7 Freezer Tips & Tricks

Blossom Lady
Mar 10, 2022 07:51 AM
7 Freezer Tips & Tricks

Storing food in an appropriate container maximizes space. Freezer bags are one of the best options for soups, stews, fruits and vegetables. Kitchen tip: Allow hot liquids to cool first before placing them in a sturdy freezer bag. Once cool, place them on their sides and freeze in a single layer. Once frozen, you can stack them to save space.

1. Lost power indicator

Try one of these solutions for gauging whether your refrigerator lost power while you were on vacation.

A. Place three ice cubes in a zipper-lock bag on a freezer shelf before leaving. If the cubes have melted together upon your return, you know the fridge shut off while you were away.

B. Take an empty plastic soda bottle, fill it halfway with water, seal it, and place it on its side in the freezer. Once the water has frozen, stand the bottle upright in the freezer so that the ice is now oriented vertically against one side of the bottle. When you return from vacation, if the ice has re-formed at the bottom of the bottle, it’s time to clean out the fridge and freezer.

2. Energy-efficient freezing

Throw a few 2-liter soda bottles partially filled with water into your freezer. The extra mass helps keep the freezer cold during defrost cycles.

3. The efficiency of the muffin tin

Many cooks like to freeze small portions of homemade stocks and soups in individual containers such as recycled yogurt cups. But if your freezer is more than a few steps away from the stovetop—say in the garage or basement—it may be hard to get the containers to the freezer without spilling a cup or two. To avoid any potential mess or lost food, try placing a container in each cup of a muffin tin and you’ll be able to carry the whole lot with ease.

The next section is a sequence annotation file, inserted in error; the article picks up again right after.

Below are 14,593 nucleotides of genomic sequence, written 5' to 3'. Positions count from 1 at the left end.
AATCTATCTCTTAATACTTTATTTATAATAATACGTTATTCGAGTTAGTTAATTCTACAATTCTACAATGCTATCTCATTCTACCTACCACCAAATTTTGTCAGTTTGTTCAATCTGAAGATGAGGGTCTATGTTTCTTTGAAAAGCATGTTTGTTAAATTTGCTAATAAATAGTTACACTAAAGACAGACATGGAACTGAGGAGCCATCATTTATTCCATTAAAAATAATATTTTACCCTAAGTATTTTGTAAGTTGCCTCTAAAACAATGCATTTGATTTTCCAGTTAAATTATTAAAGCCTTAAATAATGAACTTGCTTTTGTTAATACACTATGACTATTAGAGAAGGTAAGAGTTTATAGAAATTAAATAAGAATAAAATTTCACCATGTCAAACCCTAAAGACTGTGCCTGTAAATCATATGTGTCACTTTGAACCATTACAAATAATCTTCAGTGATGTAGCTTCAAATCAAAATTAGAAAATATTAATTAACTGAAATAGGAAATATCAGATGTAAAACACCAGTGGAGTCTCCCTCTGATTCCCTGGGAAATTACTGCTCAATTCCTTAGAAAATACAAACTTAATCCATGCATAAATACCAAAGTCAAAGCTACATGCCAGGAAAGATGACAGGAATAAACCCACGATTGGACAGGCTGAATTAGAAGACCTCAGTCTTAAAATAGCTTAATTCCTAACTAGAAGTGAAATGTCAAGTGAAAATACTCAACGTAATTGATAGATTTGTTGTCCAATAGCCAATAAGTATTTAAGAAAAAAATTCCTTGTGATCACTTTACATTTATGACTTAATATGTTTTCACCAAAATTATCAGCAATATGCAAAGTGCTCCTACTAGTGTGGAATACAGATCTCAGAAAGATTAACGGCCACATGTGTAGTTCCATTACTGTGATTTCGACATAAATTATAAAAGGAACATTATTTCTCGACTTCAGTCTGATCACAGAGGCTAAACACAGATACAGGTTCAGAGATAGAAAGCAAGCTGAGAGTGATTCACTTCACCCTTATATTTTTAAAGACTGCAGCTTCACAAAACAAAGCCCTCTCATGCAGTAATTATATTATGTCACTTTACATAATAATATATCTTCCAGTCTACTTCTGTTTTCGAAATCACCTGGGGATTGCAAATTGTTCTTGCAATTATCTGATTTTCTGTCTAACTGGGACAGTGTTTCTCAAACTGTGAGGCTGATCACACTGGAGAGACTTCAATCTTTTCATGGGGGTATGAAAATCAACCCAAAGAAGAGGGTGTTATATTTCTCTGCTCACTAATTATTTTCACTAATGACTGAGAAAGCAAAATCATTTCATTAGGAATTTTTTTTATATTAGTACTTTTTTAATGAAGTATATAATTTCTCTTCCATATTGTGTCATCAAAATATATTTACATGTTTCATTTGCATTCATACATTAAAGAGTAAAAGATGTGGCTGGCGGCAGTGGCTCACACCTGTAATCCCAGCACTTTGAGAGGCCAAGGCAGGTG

4. Single-serving smoothies

If you like to drink smoothies for breakfast, you know that prepping several different kinds of fruit every morning can be a hassle. You can prep a whole week’s worth of smoothie ingredients by peeling and cutting up all the fruit and then portioning enough for one smoothie into each of five zipper-lock freezer bags. Freeze the portioned fruit and then simply pull out a bag and blend its contents with yogurt or juice as needed in the morning. As an added bonus, with the fruit frozen solid, there’s no need for ice, which can water down a smoothie anyway.

5. Freezer filing

Long-term freezer storage comes with a downside: even if food is clearly labeled, it often gets buried—and then risks being forgotten. To keep track of inventory, freeze food flat in labeled zipper-lock bags and then arrange the bags in a desktop file organizer. This system keeps the freezer tidy and takes up much less space.

6. Rubber band labels

Broccoli and some other vegetables come neatly contained by thick rubber bands. Recycle the bands by using them to label items destined for the freezer. Stretch a band around the top and bottom of a container (which also helps keep a loose lid in place) and write the container’s contents on the band with a permanent marker. You can even flip the band over to get more uses out of it.

7. Thrifty cook’s vacuum sealer

Here’s an approach to vacuum sealing without the bulky, pricey machine or special bags. Sealed according to this method, chicken breasts stored in the freezer for a month exhibited almost no ice crystals (they are a sure sign of freezer burn).

1. Pack the food snugly into the corner of a large zipper-lock bag. Starting from the side closest to the food, close the zipper almost all the way, leaving a small opening at the end opposite the food. Insert a straw ½ inch into the opening.

2. Place the bag in a pot of water. Slowly pull down on the bag with one hand while massaging out the air through the straw with your other hand. When all of the air is removed from the bag and the water level almost reaches the top, remove the straw and seal the bag.

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